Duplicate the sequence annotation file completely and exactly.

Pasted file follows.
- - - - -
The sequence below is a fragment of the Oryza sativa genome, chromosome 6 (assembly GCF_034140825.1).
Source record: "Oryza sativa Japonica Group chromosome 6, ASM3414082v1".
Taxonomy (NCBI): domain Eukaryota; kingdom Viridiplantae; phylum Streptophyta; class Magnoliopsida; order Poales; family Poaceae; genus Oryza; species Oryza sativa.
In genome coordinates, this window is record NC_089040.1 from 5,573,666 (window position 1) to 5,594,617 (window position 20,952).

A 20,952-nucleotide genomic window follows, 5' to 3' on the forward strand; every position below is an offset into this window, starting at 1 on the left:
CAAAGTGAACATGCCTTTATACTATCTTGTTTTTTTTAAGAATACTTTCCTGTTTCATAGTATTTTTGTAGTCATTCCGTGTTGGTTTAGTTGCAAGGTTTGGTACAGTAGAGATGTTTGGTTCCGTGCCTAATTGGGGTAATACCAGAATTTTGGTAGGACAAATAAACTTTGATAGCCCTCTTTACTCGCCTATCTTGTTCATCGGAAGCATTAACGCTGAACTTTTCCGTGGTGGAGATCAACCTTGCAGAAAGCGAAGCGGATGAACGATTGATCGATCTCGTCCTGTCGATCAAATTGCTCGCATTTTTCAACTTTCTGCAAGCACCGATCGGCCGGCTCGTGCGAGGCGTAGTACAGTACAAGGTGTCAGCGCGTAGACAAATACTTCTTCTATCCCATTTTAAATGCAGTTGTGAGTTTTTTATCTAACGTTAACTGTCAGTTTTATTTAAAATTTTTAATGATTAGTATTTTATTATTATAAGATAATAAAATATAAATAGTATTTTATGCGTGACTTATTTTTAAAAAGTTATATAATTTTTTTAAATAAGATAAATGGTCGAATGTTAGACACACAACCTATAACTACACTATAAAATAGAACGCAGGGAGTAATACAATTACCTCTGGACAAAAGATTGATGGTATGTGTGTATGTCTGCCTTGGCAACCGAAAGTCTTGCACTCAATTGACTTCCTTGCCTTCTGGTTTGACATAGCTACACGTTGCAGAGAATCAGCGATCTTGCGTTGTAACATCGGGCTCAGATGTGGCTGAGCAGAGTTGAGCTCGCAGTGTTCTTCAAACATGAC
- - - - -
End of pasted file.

The sequence below is a fragment of the Oryza sativa genome, chromosome 6 (assembly GCF_034140825.1).
Source record: "Oryza sativa Japonica Group chromosome 6, ASM3414082v1".
Taxonomy (NCBI): domain Eukaryota; kingdom Viridiplantae; phylum Streptophyta; class Magnoliopsida; order Poales; family Poaceae; genus Oryza; species Oryza sativa.
In genome coordinates, this window is record NC_089040.1 from 5,573,666 (window position 1) to 5,594,617 (window position 20,952).

A 20,952-nucleotide genomic window follows, 5' to 3' on the forward strand; every position below is an offset into this window, starting at 1 on the left:
CAAAGTGAACATGCCTTTATACTATCTTGTTTTTTTTAAGAATACTTTCCTGTTTCATAGTATTTTTGTAGTCATTCCGTGTTGGTTTAGTTGCAAGGTTTGGTACAGTAGAGATGTTTGGTTCCGTGCCTAATTGGGGTAATACCAGAATTTTGGTAGGACAAATAAACTTTGATAGCCCTCTTTACTCGCCTATCTTGTTCATCGGAAGCATTAACGCTGAACTTTTCCGTGGTGGAGATCAACCTTGCAGAAAGCGAAGCGGATGAACGATTGATCGATCTCGTCCTGTCGATCAAATTGCTCGCATTTTTCAACTTTCTGCAAGCACCGATCGGCCGGCTCGTGCGAGGCGTAGTACAGTACAAGGTGTCAGCGCGTAGACAAATACTTCTTCTATCCCATTTTAAATGCAGTTGTGAGTTTTTTATCTAACGTTAACTGTCAGTTTTATTTAAAATTTTTAATGATTAGTATTTTATTATTATAAGATAATAAAATATAAATAGTATTTTATGCGTGACTTATTTTTAAAAAGTTATATAATTTTTTTAAATAAGATAAATGGTCGAATGTTAGACACACAACCTATAACTACACTATAAAATAGAACGCAGGGAGTAATACAATTACCTCTGGACAAAAGATTGATGGTATGTGTGTATGTCTGCCTTGGCAACCGAAAGTCTTGCACTCAATTGACTTCCTTGCCTTCTGGTTTGACATAGCTACACGTTGCAGAGAATCAGCGATCTTGCGTTGTAACATCGGGCTCAGATGTGGCTGAGCAGAGTTGAGCTCGCAGTGTTCTTCAAACATGAC